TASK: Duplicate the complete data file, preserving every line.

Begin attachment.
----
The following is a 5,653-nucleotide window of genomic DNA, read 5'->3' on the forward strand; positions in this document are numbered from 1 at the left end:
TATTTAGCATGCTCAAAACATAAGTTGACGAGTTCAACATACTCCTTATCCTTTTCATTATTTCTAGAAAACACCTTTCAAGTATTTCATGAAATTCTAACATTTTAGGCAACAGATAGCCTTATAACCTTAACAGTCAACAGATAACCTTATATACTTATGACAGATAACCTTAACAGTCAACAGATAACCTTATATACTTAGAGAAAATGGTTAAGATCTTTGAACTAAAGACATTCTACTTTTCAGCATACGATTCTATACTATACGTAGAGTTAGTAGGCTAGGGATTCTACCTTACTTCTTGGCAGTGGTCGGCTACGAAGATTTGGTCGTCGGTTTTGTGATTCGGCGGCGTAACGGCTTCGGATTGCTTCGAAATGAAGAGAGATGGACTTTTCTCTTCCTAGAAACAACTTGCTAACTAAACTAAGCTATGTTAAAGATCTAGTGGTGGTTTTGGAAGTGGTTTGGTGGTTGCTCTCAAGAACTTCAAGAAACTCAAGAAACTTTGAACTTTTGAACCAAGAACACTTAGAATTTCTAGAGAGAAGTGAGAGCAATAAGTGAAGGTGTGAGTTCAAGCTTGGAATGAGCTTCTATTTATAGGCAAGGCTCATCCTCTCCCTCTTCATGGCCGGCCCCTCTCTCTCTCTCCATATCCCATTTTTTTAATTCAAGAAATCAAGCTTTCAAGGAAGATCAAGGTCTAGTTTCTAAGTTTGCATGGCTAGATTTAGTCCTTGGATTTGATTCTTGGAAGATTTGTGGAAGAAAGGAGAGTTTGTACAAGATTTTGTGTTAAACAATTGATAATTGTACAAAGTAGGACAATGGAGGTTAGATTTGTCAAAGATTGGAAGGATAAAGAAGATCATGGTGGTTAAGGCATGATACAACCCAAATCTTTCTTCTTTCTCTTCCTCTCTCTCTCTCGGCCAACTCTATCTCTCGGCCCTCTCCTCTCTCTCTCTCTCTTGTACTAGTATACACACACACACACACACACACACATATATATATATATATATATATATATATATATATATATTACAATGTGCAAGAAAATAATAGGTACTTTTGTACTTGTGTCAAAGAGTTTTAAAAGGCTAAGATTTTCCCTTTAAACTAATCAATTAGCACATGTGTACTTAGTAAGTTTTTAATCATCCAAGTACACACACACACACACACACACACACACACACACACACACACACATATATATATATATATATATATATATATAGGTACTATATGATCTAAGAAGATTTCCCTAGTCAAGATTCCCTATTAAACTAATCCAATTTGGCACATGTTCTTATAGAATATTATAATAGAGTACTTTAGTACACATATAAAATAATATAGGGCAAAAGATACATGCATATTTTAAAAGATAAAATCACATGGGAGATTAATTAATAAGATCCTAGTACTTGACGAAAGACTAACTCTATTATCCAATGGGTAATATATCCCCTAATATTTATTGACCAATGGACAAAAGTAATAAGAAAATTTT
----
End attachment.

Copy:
The following is a 5,653-nucleotide window of genomic DNA, read 5'->3' on the forward strand; positions in this document are numbered from 1 at the left end:
TATTTAGCATGCTCAAAACATAAGTTGACGAGTTCAACATACTCCTTATCCTTTTCATTATTTCTAGAAAACACCTTTCAAGTATTTCATGAAATTCTAACATTTTAGGCAACAGATAGCCTTATAACCTTAACAGTCAACAGATAACCTTATATACTTATGACAGATAACCTTAACAGTCAACAGATAACCTTATATACTTAGAGAAAATGGTTAAGATCTTTGAACTAAAGACATTCTACTTTTCAGCATACGATTCTATACTATACGTAGAGTTAGTAGGCTAGGGATTCTACCTTACTTCTTGGCAGTGGTCGGCTACGAAGATTTGGTCGTCGGTTTTGTGATTCGGCGGCGTAACGGCTTCGGATTGCTTCGAAATGAAGAGAGATGGACTTTTCTCTTCCTAGAAACAACTTGCTAACTAAACTAAGCTATGTTAAAGATCTAGTGGTGGTTTTGGAAGTGGTTTGGTGGTTGCTCTCAAGAACTTCAAGAAACTCAAGAAACTTTGAACTTTTGAACCAAGAACACTTAGAATTTCTAGAGAGAAGTGAGAGCAATAAGTGAAGGTGTGAGTTCAAGCTTGGAATGAGCTTCTATTTATAGGCAAGGCTCATCCTCTCCCTCTTCATGGCCGGCCCCTCTCTCTCTCTCCATATCCCATTTTTTTAATTCAAGAAATCAAGCTTTCAAGGAAGATCAAGGTCTAGTTTCTAAGTTTGCATGGCTAGATTTAGTCCTTGGATTTGATTCTTGGAAGATTTGTGGAAGAAAGGAGAGTTTGTACAAGATTTTGTGTTAAACAATTGATAATTGTACAAAGTAGGACAATGGAGGTTAGATTTGTCAAAGATTGGAAGGATAAAGAAGATCATGGTGGTTAAGGCATGATACAACCCAAATCTTTCTTCTTTCTCTTCCTCTCTCTCTCTCGGCCAACTCTATCTCTCGGCCCTCTCCTCTCTCTCTCTCTCTTGTACTAGTATACACACACACACACACACACACACATATATATATATATATATATATATATATATATATATATTACAATGTGCAAGAAAATAATAGGTACTTTTGTACTTGTGTCAAAGAGTTTTAAAAGGCTAAGATTTTCCCTTTAAACTAATCAATTAGCACATGTGTACTTAGTAAGTTTTTAATCATCCAAGTACACACACACACACACACACACACACACACACACACACACACACATATATATATATATATATATATATATATAGGTACTATATGATCTAAGAAGATTTCCCTAGTCAAGATTCCCTATTAAACTAATCCAATTTGGCACATGTTCTTATAGAATATTATAATAGAGTACTTTAGTACACATATAAAATAATATAGGGCAAAAGATACATGCATATTTTAAAAGATAAAATCACATGGGAGATTAATTAATAAGATCCTAGTACTTGACGAAAGACTAACTCTATTATCCAATGGGTAATATATCCCCTAATATTTATTGACCAATGGACAAAAGTAATAAGAAAATTTT